Brad Vonck

Morris’s Future With Wolverines Depends On Gardner’s Success In 2014

Aug 24, 2014 8:49 AM EST

Michigan sophomore quarterback Shane Morris has a bright future ahead of him with the Wolverines. The key word in that sentence is future, as the Wolverines’ present belongs to redshirt senior quarterback Devin Gardner.

Last week, Brady Hoke announced that Gardner’s performance in both the spring and summer camps were enough to earn him the starting job for Week 1 against Appalachian State.  The reactions to Hoke’s decision by the Wolverine faithful were mixed, as Gardner’s career has garnered its share of both praise and scrutiny. When we reviewed this quarterback controversy in the spring, I made it known that I believe Gardner has earned the right to be the starter when the 2014 season kicks off.  With the end of the off-season just days away, the biggest question Wolverines fans have is if Gardner’s play in 2014 will earn him the right to finish the season as the starter?

The answer is obviously yes, right?  I would think so.  Gardner is a lock to finish the season as the starter, because short of a sub .500 record in 2014 or a season-ending injury, I cannot fathom a scenario where Wolverines’ Head Coach Brady Hoke would believe benching Gardner mid-season would be in the best interest of his own future with Michigan.  If Hoke were to drastically reverse course by benching Gardner, he would have to basically admit the 2014 season was lost, and possibly his career at Michigan as well. Aside from Hoke’s quest for self-preservation, a successful senior campaign by Gardner is in the best interest of both Michigan and Morris’s future in the long term.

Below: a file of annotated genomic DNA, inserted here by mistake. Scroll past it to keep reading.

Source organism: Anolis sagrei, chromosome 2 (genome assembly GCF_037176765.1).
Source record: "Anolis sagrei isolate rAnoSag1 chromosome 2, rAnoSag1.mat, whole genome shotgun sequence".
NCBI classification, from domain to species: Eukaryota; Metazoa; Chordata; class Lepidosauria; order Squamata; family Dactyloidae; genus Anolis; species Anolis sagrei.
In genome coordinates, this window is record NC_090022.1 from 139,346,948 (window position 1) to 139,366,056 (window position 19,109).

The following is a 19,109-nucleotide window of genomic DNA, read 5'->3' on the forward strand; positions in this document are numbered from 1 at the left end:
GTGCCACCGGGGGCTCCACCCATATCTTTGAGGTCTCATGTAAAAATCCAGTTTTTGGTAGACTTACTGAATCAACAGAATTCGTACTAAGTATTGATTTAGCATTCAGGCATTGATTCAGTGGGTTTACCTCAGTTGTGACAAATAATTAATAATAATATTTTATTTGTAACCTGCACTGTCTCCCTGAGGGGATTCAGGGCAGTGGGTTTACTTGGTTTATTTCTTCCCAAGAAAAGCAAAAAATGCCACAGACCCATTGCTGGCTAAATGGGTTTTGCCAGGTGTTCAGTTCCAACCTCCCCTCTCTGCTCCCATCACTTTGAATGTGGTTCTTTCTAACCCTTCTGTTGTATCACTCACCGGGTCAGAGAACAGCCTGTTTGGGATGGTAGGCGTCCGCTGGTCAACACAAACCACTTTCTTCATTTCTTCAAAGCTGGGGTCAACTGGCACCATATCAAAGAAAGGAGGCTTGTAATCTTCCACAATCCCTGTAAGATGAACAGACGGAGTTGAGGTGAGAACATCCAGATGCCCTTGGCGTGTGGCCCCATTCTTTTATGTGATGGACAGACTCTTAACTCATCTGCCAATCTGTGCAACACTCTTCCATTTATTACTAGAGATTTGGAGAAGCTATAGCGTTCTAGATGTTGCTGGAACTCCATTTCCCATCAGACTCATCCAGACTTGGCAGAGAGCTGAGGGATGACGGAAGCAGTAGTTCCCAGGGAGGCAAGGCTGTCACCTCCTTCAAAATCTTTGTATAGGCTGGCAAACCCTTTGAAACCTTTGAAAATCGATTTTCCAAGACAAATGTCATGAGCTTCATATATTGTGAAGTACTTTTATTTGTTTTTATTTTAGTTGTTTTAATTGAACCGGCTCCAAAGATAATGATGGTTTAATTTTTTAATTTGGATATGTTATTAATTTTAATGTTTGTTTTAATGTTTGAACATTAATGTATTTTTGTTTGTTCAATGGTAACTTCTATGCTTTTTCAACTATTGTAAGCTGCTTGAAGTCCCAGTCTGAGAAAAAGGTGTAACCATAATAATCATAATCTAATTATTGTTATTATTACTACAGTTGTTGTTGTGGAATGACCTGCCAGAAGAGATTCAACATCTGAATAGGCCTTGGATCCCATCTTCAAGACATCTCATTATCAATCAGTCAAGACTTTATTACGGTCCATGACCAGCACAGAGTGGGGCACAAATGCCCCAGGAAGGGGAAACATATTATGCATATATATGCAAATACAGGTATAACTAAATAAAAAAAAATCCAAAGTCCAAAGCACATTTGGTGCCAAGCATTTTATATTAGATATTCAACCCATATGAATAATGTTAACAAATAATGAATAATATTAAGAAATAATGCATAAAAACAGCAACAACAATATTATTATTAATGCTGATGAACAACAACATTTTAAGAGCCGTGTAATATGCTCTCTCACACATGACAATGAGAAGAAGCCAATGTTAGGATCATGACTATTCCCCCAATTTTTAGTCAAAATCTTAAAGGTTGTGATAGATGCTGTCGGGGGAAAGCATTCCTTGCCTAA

Now, that does not mean I think that Michigan is a lock to have a stellar season, even with the recent season-ending injury to Ohio State quarterback, Braxton Miller.  The Wolverines still have a lot to prove despite a successful offseason, as they attempt to rebound from a disastrous 7-6 campaign in 2013.  On Saturday, August 16th, the Wolverines opened up the gates to Michigan Stadium to welcome in some 30,000 fans of the Maize and Blue to witness the first public scrimmage the team has ever had under the lights.  While the Michigan faithful enjoyed the early opportunity to see Michigan’s 135th team in action, the night was not without its concerns.  In particular, many in attendance observed a continuation of the poor offensive line play from 2013 that crippled the Wolverines rushing attached last year, leaving them 104th in the nation in rushing yards per game (125.70 YPG) in 2013 according to ESPN.  As Mark Snyder from the Detroit Free Press chronicled, not one of Michigan’s, “[running] backs broke off even a 10-yard run, and the Michigan Daily counted 20 carries for just 33 yards by the first-team offense, “ Snyder continued.  “Absent running lanes contributed as well, as the offensive line showed little progress from last year despite many new players.”